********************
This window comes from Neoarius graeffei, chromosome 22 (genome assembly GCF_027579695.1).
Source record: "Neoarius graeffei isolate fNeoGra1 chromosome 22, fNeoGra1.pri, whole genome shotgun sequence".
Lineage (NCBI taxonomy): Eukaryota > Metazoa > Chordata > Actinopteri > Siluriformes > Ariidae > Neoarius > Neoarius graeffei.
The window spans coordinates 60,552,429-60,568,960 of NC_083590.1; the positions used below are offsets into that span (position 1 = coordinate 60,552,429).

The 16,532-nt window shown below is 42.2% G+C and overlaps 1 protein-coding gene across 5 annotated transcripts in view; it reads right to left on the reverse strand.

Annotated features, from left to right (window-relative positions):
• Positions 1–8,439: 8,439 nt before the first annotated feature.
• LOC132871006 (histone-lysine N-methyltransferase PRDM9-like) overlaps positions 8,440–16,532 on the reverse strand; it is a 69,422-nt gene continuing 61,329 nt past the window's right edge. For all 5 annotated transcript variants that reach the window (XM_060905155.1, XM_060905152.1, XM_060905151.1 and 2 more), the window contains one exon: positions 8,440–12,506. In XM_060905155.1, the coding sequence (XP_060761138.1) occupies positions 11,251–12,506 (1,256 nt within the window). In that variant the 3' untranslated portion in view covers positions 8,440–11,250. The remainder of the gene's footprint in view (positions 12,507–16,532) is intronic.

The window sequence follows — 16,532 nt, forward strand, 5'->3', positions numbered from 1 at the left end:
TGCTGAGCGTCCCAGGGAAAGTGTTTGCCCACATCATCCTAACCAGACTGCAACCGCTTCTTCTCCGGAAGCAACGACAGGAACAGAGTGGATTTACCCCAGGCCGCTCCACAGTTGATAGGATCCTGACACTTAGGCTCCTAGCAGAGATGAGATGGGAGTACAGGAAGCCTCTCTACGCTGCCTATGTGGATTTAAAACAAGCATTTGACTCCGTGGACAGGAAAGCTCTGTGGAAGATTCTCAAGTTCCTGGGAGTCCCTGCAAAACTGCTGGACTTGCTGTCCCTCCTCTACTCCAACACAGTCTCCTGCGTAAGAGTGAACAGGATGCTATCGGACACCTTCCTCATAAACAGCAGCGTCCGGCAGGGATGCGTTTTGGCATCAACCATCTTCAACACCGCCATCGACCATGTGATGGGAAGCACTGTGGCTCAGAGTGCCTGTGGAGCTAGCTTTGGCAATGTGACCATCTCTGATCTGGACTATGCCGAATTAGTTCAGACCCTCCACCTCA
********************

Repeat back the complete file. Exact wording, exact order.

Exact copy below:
This window comes from Neoarius graeffei, chromosome 22 (genome assembly GCF_027579695.1).
Source record: "Neoarius graeffei isolate fNeoGra1 chromosome 22, fNeoGra1.pri, whole genome shotgun sequence".
Lineage (NCBI taxonomy): Eukaryota > Metazoa > Chordata > Actinopteri > Siluriformes > Ariidae > Neoarius > Neoarius graeffei.
The window spans coordinates 60,552,429-60,568,960 of NC_083590.1; the positions used below are offsets into that span (position 1 = coordinate 60,552,429).

The 16,532-nt window shown below is 42.2% G+C and overlaps 1 protein-coding gene across 5 annotated transcripts in view; it reads right to left on the reverse strand.

Annotated features, from left to right (window-relative positions):
• Positions 1–8,439: 8,439 nt before the first annotated feature.
• LOC132871006 (histone-lysine N-methyltransferase PRDM9-like) overlaps positions 8,440–16,532 on the reverse strand; it is a 69,422-nt gene continuing 61,329 nt past the window's right edge. For all 5 annotated transcript variants that reach the window (XM_060905155.1, XM_060905152.1, XM_060905151.1 and 2 more), the window contains one exon: positions 8,440–12,506. In XM_060905155.1, the coding sequence (XP_060761138.1) occupies positions 11,251–12,506 (1,256 nt within the window). In that variant the 3' untranslated portion in view covers positions 8,440–11,250. The remainder of the gene's footprint in view (positions 12,507–16,532) is intronic.

The window sequence follows — 16,532 nt, forward strand, 5'->3', positions numbered from 1 at the left end:
TGCTGAGCGTCCCAGGGAAAGTGTTTGCCCACATCATCCTAACCAGACTGCAACCGCTTCTTCTCCGGAAGCAACGACAGGAACAGAGTGGATTTACCCCAGGCCGCTCCACAGTTGATAGGATCCTGACACTTAGGCTCCTAGCAGAGATGAGATGGGAGTACAGGAAGCCTCTCTACGCTGCCTATGTGGATTTAAAACAAGCATTTGACTCCGTGGACAGGAAAGCTCTGTGGAAGATTCTCAAGTTCCTGGGAGTCCCTGCAAAACTGCTGGACTTGCTGTCCCTCCTCTACTCCAACACAGTCTCCTGCGTAAGAGTGAACAGGATGCTATCGGACACCTTCCTCATAAACAGCAGCGTCCGGCAGGGATGCGTTTTGGCATCAACCATCTTCAACACCGCCATCGACCATGTGATGGGAAGCACTGTGGCTCAGAGTGCCTGTGGAGCTAGCTTTGGCAATGTGACCATCTCTGATCTGGACTATGCCGAATTAGTTCAGACCCTCCACCTCA